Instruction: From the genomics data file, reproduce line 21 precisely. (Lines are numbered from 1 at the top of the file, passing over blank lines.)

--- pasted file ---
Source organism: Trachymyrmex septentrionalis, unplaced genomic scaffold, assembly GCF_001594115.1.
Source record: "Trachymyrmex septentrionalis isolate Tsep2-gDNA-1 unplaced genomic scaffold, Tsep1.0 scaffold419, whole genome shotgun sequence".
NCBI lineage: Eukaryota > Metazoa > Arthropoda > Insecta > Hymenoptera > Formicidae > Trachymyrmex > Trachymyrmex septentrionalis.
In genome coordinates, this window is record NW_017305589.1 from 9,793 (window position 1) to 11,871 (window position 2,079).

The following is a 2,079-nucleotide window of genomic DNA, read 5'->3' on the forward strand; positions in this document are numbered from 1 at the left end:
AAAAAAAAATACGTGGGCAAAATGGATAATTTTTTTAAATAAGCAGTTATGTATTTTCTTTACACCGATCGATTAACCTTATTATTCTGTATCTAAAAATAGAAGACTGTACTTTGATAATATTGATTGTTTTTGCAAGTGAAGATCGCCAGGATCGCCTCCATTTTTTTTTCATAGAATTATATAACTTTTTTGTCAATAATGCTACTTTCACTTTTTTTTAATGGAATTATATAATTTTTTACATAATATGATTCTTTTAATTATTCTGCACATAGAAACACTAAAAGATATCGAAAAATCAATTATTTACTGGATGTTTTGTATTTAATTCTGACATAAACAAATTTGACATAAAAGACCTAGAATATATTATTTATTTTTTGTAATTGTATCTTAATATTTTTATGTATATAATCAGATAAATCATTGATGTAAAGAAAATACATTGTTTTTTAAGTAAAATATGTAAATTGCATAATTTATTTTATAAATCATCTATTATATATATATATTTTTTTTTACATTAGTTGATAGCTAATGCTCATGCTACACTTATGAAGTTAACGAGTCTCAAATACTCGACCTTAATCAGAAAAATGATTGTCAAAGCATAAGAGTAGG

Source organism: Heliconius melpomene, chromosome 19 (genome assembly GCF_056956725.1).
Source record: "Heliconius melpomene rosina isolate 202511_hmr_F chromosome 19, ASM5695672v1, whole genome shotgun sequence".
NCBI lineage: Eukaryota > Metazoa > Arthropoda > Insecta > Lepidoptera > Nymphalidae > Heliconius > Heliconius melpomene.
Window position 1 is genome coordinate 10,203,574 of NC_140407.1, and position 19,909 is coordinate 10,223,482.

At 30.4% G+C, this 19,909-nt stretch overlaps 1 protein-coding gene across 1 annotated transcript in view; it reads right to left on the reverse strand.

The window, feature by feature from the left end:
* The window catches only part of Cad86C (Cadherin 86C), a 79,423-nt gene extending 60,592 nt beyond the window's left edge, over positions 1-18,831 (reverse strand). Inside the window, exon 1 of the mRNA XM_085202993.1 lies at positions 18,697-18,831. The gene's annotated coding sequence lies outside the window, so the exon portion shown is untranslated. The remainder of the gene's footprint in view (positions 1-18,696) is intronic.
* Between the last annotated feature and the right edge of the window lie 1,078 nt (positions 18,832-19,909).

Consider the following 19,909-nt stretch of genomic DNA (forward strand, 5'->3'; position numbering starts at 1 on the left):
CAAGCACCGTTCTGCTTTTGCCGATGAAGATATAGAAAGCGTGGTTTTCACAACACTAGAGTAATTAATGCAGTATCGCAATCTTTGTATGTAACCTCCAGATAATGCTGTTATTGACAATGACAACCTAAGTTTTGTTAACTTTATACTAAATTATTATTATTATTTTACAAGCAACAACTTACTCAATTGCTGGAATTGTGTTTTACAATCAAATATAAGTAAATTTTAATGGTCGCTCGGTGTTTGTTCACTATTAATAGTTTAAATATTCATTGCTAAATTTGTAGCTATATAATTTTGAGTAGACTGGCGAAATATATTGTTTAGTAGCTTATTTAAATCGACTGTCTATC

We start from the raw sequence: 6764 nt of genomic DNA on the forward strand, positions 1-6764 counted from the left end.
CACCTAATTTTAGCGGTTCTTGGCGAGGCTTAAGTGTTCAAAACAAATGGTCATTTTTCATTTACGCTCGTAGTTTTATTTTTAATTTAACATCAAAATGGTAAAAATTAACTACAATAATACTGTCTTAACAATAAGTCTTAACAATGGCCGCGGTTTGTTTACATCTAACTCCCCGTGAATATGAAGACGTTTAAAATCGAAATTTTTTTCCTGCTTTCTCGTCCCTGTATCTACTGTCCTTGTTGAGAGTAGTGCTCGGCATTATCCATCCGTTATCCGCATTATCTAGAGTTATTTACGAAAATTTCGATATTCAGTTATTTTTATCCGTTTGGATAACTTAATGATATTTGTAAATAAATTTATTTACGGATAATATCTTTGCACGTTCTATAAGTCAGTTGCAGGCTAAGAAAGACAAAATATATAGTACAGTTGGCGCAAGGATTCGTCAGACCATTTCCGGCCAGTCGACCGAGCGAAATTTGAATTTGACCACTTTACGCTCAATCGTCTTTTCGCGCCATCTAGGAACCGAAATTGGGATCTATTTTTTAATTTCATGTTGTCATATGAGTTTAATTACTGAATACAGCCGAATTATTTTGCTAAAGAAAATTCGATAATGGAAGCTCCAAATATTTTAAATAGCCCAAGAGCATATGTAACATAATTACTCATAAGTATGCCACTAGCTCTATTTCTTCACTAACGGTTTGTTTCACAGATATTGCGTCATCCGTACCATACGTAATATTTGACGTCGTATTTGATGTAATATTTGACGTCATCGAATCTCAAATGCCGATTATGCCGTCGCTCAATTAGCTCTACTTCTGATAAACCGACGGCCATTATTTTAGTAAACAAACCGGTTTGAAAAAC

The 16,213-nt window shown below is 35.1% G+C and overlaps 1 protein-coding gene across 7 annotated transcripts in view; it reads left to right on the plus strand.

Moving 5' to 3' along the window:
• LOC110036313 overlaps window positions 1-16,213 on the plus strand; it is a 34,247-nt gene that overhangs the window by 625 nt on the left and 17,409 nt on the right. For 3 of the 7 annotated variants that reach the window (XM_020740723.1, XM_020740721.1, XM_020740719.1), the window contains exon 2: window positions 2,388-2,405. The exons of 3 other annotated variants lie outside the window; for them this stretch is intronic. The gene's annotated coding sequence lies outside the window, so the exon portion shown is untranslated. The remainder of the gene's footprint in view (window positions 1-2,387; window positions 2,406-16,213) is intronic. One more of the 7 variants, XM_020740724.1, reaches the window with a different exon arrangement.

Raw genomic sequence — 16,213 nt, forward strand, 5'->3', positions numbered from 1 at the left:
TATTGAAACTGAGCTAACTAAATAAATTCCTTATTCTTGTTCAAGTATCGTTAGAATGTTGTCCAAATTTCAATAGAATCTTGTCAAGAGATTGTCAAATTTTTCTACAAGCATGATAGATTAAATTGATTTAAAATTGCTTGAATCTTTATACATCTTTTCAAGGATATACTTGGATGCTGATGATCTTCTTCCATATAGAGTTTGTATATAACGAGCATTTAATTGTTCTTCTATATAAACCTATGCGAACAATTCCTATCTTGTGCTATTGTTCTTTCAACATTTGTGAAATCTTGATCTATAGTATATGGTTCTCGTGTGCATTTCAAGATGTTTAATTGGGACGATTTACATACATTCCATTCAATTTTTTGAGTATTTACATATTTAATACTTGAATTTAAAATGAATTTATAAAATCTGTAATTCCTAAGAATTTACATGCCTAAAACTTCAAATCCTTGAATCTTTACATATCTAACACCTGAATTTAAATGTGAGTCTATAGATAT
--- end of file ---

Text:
• LOC110036313 overlaps window positions 1-16,213 on the plus strand; it is a 34,247-nt gene that overhangs the window by 625 nt on the left and 17,409 nt on the right. For 3 of the 7 annotated variants that reach the window (XM_020740723.1, XM_020740721.1, XM_020740719.1), the window contains exon 2: window positions 2,388-2,405. The exons of 3 other annotated variants lie outside the window; for them this stretch is intronic. The gene's annotated coding sequence lies outside the window, so the exon portion shown is untranslated. The remainder of the gene's footprint in view (window positions 1-2,387; window positions 2,406-16,213) is intronic. One more of the 7 variants, XM_020740724.1, reaches the window with a different exon arrangement.